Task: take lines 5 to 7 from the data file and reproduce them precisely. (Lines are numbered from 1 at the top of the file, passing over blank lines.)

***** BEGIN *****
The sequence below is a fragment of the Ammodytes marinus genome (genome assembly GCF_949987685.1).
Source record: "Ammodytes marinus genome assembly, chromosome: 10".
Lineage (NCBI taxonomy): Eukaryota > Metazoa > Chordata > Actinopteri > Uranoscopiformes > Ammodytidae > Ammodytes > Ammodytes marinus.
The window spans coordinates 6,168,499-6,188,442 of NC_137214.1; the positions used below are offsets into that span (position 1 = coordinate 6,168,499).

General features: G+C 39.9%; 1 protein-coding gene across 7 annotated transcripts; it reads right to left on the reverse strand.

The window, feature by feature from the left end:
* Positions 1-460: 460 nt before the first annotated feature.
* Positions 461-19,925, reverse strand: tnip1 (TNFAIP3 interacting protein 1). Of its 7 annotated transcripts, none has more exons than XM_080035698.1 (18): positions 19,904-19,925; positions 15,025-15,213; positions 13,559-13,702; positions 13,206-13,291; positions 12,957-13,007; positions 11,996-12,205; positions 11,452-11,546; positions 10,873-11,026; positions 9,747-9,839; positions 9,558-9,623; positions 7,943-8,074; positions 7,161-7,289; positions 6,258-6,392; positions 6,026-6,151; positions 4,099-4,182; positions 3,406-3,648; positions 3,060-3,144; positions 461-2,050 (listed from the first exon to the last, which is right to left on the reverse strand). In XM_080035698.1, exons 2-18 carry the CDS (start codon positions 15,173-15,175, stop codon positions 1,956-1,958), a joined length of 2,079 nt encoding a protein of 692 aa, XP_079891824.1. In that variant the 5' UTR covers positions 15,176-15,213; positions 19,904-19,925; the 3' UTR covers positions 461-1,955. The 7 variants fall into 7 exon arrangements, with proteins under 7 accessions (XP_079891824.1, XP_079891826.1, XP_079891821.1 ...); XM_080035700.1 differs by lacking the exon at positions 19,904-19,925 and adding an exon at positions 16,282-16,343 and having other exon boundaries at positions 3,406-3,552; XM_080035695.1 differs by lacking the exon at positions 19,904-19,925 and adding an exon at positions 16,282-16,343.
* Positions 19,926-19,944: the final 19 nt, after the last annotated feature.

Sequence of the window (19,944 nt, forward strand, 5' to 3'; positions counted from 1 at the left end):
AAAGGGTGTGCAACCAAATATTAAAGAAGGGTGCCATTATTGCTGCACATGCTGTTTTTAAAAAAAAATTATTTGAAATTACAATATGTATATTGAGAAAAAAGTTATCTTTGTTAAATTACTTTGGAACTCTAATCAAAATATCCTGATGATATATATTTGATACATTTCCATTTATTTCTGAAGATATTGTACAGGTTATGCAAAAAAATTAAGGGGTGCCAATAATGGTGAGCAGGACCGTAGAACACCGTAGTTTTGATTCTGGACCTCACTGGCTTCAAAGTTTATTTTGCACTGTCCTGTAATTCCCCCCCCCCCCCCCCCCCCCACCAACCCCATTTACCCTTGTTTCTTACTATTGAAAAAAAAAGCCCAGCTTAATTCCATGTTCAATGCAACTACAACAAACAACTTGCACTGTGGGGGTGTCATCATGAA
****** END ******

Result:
General features: G+C 39.9%; 1 protein-coding gene across 7 annotated transcripts; it reads right to left on the reverse strand.

The window, feature by feature from the left end:
* Positions 1-460: 460 nt before the first annotated feature.